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Introducing GEISAI University Season 4 Professor: Satoshi Hamano

Introducing GEISAI University Season 4 Professor: Satoshi Hamano

Hamano giving live critiques at the “GEISAI University in GEISAI#14! GEISAI CRITICAL MEDIA“ at GEISAI#14.

Born in 1980, Hamano is a researcher for Nihon Gigei. After completing his master’s degree in media research at Keio University, he reached his current position after working as a researcher at the Global Communications Center for the International University of Japan. He specializes in information theory and is especially active in analyzing the structure of web services. Among his published works include the book Architecture no Seitai Kei (NTT Publications, 2008) and his dissertation Nico Nico Douga no Seikou Ryoku (Shisouchizu vol. 2) (Japan Broadcast Publications, 2008).

Hamano also participated in GEISAI#14 as one of the judges at the “GEISAI University in GEISAI#14! GEISAI CRITICAL MEDIA.“ Now he’ll be bringing his unique perspective to GEISAI University.
(The jurors from the GEISAI University stage event at GEISAI#14. Satashi Hamano is the third from the right. )

Round About Architecture With Architects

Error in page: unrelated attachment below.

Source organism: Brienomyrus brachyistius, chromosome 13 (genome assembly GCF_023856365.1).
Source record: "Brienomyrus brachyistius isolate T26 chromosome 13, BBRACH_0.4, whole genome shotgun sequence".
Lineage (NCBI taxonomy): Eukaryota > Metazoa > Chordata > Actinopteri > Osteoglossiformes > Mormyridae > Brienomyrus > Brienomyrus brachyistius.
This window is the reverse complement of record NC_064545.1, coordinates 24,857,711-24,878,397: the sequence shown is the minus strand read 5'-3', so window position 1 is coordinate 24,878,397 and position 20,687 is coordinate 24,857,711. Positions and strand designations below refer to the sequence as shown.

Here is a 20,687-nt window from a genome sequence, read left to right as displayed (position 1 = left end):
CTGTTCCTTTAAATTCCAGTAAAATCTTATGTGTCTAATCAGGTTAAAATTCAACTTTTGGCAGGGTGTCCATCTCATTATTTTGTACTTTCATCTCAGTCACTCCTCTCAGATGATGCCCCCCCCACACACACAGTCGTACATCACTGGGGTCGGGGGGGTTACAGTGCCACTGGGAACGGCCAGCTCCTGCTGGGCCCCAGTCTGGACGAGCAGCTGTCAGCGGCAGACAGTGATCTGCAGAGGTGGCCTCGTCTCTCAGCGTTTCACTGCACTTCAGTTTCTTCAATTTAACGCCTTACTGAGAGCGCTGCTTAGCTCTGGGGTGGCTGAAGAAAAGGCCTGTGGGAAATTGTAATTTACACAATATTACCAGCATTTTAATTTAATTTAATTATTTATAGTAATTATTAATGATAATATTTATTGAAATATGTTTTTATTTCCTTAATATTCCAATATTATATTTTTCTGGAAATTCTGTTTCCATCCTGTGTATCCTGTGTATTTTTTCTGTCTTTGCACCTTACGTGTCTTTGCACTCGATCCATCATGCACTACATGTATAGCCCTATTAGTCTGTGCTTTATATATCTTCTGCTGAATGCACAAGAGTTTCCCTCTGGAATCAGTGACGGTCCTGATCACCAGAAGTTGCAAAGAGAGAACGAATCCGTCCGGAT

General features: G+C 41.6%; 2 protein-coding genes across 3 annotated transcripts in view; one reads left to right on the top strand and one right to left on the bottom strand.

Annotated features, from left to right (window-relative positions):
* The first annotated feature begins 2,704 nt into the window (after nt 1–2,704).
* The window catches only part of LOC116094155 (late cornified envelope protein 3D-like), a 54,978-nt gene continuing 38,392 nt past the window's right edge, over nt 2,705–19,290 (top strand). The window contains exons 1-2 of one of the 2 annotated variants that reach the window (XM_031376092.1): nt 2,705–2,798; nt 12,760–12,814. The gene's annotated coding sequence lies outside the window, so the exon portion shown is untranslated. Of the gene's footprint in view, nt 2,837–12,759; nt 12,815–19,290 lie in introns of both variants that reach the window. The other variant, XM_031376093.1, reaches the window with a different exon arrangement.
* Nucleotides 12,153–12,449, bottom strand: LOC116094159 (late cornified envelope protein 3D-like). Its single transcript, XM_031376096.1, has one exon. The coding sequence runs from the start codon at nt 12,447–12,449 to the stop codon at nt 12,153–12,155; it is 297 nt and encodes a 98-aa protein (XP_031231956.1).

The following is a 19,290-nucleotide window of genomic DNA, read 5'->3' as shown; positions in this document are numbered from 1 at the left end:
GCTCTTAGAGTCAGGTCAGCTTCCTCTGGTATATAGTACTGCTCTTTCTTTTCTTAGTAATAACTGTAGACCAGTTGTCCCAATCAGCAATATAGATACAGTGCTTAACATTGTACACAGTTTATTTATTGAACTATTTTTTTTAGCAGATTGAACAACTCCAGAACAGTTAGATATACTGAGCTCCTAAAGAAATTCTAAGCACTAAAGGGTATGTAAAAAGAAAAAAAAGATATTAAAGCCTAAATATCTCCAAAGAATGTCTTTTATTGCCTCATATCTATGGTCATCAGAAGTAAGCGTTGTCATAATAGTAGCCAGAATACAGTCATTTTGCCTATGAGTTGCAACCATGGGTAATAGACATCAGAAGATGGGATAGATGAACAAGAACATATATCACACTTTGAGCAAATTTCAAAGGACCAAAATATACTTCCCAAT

My lecture will focus on my academic specialty – the “architecture” and “architects” of our information environment.
In my book Architecture no Seitai Kei, I analyze the basic structure common to the internet services which have grown up in the new millennium, including 2 chan, Winny, and Nico Nico Douga. There I discovered problems which were uniquely Japanese, similar to those found in the works of political theorist Masao Maruyama. Though the text did not delve into the architects of these environments themselves, this time I would like to shine a light on these 21st century creators as well.

But why this focus on architecture and architects in the first place? Allow me to explain.
One of the issues which most fascinates young critics in recent years is the subject of authorship in a network society. No matter which of them you examine, from 2 chan to Nico Nico Douga to cell phone novels, Japan’s social networks are famous for their anonymity. And everyday, art seems to rise up naturally from this pool of anonymous creators, the numbers constantly multiplying. In this environment, the rather human concept of authorship is diluted and replaced with animalism (to use the term coined by Hiroki Azuma). This transition, more than anything sums up Japan’s network society in the new millennium.